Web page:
President Barack Obama said Friday that the US government rejects any attempt to overthrow the government in Turkey.
But in response to demands from Turkish President Recep Tayyip Erdogan that the US extradite cleric Fethullah Gulen, Obama said that "a legal process" remained before the federal government would do so.
"I had a chance to talk to President Erdogan this week and reiterated what we said from the earliest reports that a coup was being attempted in Turkey, and that is that we strongly reject any attempt to overthrow democracy in Turkey, that we support the democratically elected government there," Obama said at a news conference at the White House.
Turkey has formally requested that the US extradite Gulen, who is living in Pennsylvania and whom Erdogan blames for an attempted coup a week ago that left more than 200 people dead and led to massive arrests.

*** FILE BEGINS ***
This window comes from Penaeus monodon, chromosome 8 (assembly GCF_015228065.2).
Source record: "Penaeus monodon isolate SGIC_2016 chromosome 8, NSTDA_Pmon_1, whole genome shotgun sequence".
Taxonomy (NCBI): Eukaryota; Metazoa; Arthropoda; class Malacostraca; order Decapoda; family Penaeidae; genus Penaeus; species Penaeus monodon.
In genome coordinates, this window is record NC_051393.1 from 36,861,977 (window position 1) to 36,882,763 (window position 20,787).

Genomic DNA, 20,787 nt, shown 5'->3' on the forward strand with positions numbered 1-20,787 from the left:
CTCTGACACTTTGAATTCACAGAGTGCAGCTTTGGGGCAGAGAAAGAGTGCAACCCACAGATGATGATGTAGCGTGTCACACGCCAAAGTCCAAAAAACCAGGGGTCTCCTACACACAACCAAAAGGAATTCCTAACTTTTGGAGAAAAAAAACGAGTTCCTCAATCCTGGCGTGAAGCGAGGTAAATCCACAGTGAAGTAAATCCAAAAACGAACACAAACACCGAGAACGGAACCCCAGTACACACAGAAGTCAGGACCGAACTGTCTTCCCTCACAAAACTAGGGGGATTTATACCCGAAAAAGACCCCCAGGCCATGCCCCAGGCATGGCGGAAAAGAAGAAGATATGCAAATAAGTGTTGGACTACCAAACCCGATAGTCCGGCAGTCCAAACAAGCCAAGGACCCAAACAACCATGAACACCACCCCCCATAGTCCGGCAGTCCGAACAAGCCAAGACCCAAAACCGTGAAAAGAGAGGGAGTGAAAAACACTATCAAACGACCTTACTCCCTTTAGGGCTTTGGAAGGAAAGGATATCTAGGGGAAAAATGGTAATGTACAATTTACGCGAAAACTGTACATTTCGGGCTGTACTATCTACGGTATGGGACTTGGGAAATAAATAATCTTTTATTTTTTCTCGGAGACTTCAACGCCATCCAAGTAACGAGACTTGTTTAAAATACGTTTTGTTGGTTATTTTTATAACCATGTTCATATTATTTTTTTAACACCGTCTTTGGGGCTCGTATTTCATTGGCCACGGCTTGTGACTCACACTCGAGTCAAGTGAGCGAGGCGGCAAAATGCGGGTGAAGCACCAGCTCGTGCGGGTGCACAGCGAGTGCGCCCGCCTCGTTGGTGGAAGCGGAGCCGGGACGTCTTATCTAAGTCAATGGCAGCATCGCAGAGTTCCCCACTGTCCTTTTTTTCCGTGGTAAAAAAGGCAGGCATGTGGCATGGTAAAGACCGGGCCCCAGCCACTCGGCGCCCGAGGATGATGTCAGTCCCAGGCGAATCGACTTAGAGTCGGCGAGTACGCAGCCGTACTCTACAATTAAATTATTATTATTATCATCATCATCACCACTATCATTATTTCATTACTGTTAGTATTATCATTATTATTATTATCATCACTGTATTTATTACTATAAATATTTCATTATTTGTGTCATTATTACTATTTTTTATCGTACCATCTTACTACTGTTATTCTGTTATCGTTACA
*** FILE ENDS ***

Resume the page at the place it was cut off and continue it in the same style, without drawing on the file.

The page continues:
"What I said to President Erdogan is the same thing I would say to you and anybody else who asks, which is that we have a process here in the United States for dealing with extradition requests made by foreign governments, and it's governed by treaties and by laws, and it's not a decision that I make," Obama said.
Obama called on Erdogan to respect the rule of law in responding to those who attempted to overthrow his government.
"One of the challenges of a Democratic government is making sure that even in the midst of emergencies and passions, we make sure that rule of law and the basic precepts of justice and liberty prevail," Obama said.